Tips for successful program management
- By Michael Hardy
- Nov 09, 2003
A successful program management effort needs careful cooperation between agency and contractor, and attention to detail and planning. Scott Amey, executive vice president at RS Information Systems Inc., offers some pointers.
* Give each task its own schedule. "A project may have multiple tasks — a lot of our contracts may have anywhere from one to 100 different tasks," Amey said. To keep each task on track, set a schedule, including what needs to be done and who is responsible, along with the start and end dates. Include costs on the schedules, too, Amey said.
* Define performance metrics for every task. The specifics will vary from task to task and contract to contract, but Amey said there are two metrics that always apply: "Are you on time, and are you doing everything according to the budgeted cost?"
n Measure often. Amey recommends a performance evaluation every six months. "You can see if you're hitting the metrics," he said. "If not, the project managers work with the project team to develop an improvement plan." Measure overall customer satisfaction, too, he said. Delivering on time isn't enough if the customer isn't happy.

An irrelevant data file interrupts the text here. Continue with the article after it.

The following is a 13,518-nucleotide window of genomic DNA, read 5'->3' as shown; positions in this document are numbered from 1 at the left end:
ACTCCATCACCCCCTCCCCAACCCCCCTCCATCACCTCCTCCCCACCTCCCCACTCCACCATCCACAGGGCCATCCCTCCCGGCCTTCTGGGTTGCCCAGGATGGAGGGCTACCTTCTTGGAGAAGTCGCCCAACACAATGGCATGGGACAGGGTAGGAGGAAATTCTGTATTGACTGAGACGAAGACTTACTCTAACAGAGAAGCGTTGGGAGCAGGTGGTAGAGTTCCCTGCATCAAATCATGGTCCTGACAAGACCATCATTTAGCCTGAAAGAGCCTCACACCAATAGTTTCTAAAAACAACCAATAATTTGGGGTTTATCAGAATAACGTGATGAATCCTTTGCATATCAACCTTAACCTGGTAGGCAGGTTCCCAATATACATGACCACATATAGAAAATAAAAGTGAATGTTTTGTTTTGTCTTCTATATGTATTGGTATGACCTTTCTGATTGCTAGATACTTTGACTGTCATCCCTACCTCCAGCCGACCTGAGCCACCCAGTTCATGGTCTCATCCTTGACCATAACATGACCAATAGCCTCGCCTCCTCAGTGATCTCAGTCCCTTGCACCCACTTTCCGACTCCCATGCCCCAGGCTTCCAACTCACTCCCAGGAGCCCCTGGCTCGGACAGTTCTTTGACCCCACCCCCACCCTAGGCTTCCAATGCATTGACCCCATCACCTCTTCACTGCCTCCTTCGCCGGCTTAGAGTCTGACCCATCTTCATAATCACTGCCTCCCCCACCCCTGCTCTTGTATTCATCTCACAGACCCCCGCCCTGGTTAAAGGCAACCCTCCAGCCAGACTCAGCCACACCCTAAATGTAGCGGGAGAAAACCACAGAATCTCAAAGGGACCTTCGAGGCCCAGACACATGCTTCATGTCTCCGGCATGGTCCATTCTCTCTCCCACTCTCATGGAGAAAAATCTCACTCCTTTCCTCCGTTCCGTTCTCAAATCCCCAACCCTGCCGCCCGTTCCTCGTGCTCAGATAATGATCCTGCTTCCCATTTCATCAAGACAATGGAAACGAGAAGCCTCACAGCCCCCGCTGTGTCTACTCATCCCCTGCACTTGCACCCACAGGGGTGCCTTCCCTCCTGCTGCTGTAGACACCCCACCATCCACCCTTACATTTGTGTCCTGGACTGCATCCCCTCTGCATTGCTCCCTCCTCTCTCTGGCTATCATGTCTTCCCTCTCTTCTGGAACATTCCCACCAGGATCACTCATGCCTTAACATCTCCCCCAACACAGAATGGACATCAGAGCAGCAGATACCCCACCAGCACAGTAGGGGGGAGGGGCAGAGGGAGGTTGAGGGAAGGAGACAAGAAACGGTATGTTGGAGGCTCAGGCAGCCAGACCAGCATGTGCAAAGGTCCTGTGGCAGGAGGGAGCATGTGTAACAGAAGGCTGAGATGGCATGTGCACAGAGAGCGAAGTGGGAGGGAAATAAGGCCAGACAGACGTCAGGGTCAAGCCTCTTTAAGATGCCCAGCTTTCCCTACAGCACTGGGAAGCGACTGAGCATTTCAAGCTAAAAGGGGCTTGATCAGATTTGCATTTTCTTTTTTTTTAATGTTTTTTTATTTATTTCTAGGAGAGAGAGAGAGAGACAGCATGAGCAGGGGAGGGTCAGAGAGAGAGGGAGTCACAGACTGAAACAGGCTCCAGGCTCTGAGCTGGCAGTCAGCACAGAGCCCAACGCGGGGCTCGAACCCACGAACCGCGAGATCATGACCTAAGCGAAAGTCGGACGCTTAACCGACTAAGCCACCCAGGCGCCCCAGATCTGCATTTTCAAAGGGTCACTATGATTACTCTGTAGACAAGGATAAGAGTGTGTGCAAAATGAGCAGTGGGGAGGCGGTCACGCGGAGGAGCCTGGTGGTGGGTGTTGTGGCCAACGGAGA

* Know when to divvy up the work and when to join forces. In general, contractors should supervise their employees, while the agency monitors overall progress, he said. But when a task is intimately tied to the agency's business needs, the two entities should work closely together. Every once in a while, contractors will encounter agency personnel who encroach on the contractor's turf. How should that be handled? "Very carefully," Amey said. "If there is a case where they're overstepping their bounds, in those cases we've gone to the contracting officer."
* Nip problems in the bud. Contractors should make information available to the government as quickly as possible, he said. RSIS is setting up an electronic task order system. Already available on some contracts, it will be available on all of them by the end of the year. "It's really starting to click. That's their primary way of monitoring what's going on," he said.